14 Schaeffer

Pierre Schaeffer

Pierre Schaeffer (1910-1995), a trained radio engineer and announcer, is well known for his theories about musical listening. He is also the founder of musique concrète, a genre of electroacoustic music that uses sounds that the listener does not see (acousmatic) and are not tied to traditional musical elements (harmony, rhythm, melody, etc).

In this excerpt from his Treatise on Musical Objects, Schaeffer describes what he calls "reduced listening" or "acoustmatic listening," especially in reference to the, at the time, new technologies such as radio and the phonograph. These new technologies made it possible to hear sounds in a phenomenological way, which is to hear a sound without reference to its source. He continues to explain that when you separate "signal from source," you can describe the difference between sounds in and of themselves and not in relation to their sources. This in turn creates what Schaeffer calls a sonorous object that is completely separate from, say, the violin that actually created the sound.

Schaeffer goes on to explain that when working with tape compositions that involve any number of modifications to the original sound, the magnetic tape is not the sonorous object. He explains, "When listened to by a dog, a child, a Martian, or the citizen of another musical civilization, this signal [what is on the tape] takes on another meaning or sense."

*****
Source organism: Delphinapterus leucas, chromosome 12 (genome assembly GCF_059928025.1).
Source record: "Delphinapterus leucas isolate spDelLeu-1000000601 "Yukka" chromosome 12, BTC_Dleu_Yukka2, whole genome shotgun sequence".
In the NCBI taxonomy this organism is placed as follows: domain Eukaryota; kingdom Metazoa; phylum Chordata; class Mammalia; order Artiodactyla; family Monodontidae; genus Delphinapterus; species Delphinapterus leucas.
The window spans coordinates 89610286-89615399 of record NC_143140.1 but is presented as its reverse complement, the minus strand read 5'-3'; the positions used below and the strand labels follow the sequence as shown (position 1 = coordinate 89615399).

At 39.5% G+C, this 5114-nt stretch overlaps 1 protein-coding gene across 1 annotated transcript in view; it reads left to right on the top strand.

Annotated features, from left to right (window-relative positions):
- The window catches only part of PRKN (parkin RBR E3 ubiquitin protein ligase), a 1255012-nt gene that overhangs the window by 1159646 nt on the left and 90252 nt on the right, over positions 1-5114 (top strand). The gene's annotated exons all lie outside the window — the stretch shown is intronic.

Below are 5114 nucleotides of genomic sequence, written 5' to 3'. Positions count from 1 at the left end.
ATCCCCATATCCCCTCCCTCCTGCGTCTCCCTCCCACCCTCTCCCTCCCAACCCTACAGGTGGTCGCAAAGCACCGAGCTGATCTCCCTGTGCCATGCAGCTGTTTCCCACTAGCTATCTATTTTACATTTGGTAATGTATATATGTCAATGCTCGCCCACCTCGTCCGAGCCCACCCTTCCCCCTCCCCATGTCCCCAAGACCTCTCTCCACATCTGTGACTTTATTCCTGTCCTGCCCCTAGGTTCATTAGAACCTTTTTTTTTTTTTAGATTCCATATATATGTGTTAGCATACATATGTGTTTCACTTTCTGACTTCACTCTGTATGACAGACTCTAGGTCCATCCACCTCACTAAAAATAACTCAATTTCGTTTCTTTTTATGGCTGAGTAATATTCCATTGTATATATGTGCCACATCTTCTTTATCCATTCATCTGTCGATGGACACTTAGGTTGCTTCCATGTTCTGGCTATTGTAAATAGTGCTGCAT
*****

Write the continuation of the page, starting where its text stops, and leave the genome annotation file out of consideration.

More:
I thought this was an interesting way of thinking of sound and recorded music. Personally, I found a strong connection with what Schaeffer had to say on the subject of acousmatics to what Suk-Jun Kim does in his compositions. The disembodied sounds that Kim uses create a very interesting "sonorous object." I also found it very intriguing that Pythagoras used a curtain to create this effect while he was teaching so that only his voice reached his pupils. Of course, it goes without explanation that his students knew that it was Pythagoras' voice, so the question can be raised: Is that really a phenomenological experience?

Wikipedia article about musique concrète

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